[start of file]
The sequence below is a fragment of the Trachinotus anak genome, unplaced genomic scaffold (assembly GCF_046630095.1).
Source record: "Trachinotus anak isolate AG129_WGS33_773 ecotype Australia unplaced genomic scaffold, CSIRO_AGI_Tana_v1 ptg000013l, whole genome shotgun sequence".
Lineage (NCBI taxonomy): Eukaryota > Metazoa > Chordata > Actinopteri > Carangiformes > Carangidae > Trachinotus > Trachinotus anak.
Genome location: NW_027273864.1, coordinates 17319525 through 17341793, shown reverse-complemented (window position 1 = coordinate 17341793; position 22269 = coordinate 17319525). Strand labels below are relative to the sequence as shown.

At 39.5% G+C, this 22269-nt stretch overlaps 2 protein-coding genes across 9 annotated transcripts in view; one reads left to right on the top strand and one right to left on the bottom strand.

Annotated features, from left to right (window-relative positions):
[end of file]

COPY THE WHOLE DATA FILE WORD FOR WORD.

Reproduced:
The sequence below is a fragment of the Trachinotus anak genome, unplaced genomic scaffold (assembly GCF_046630095.1).
Source record: "Trachinotus anak isolate AG129_WGS33_773 ecotype Australia unplaced genomic scaffold, CSIRO_AGI_Tana_v1 ptg000013l, whole genome shotgun sequence".
Lineage (NCBI taxonomy): Eukaryota > Metazoa > Chordata > Actinopteri > Carangiformes > Carangidae > Trachinotus > Trachinotus anak.
Genome location: NW_027273864.1, coordinates 17319525 through 17341793, shown reverse-complemented (window position 1 = coordinate 17341793; position 22269 = coordinate 17319525). Strand labels below are relative to the sequence as shown.

At 39.5% G+C, this 22269-nt stretch overlaps 2 protein-coding genes across 9 annotated transcripts in view; one reads left to right on the top strand and one right to left on the bottom strand.

Annotated features, from left to right (window-relative positions):